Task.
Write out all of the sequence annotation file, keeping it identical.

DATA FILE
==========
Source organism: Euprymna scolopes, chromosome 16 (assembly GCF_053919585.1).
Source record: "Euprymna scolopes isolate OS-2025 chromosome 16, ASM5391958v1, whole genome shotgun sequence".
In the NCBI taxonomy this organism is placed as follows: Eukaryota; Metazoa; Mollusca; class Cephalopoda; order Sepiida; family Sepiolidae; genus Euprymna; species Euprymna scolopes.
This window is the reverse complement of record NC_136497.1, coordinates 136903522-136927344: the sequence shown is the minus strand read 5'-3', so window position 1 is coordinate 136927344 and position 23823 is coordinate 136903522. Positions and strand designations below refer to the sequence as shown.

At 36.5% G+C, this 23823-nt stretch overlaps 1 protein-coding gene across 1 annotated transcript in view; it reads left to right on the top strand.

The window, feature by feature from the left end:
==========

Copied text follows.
Source organism: Euprymna scolopes, chromosome 16 (assembly GCF_053919585.1).
Source record: "Euprymna scolopes isolate OS-2025 chromosome 16, ASM5391958v1, whole genome shotgun sequence".
In the NCBI taxonomy this organism is placed as follows: Eukaryota; Metazoa; Mollusca; class Cephalopoda; order Sepiida; family Sepiolidae; genus Euprymna; species Euprymna scolopes.
This window is the reverse complement of record NC_136497.1, coordinates 136903522-136927344: the sequence shown is the minus strand read 5'-3', so window position 1 is coordinate 136927344 and position 23823 is coordinate 136903522. Positions and strand designations below refer to the sequence as shown.

At 36.5% G+C, this 23823-nt stretch overlaps 1 protein-coding gene across 1 annotated transcript in view; it reads left to right on the top strand.

The window, feature by feature from the left end: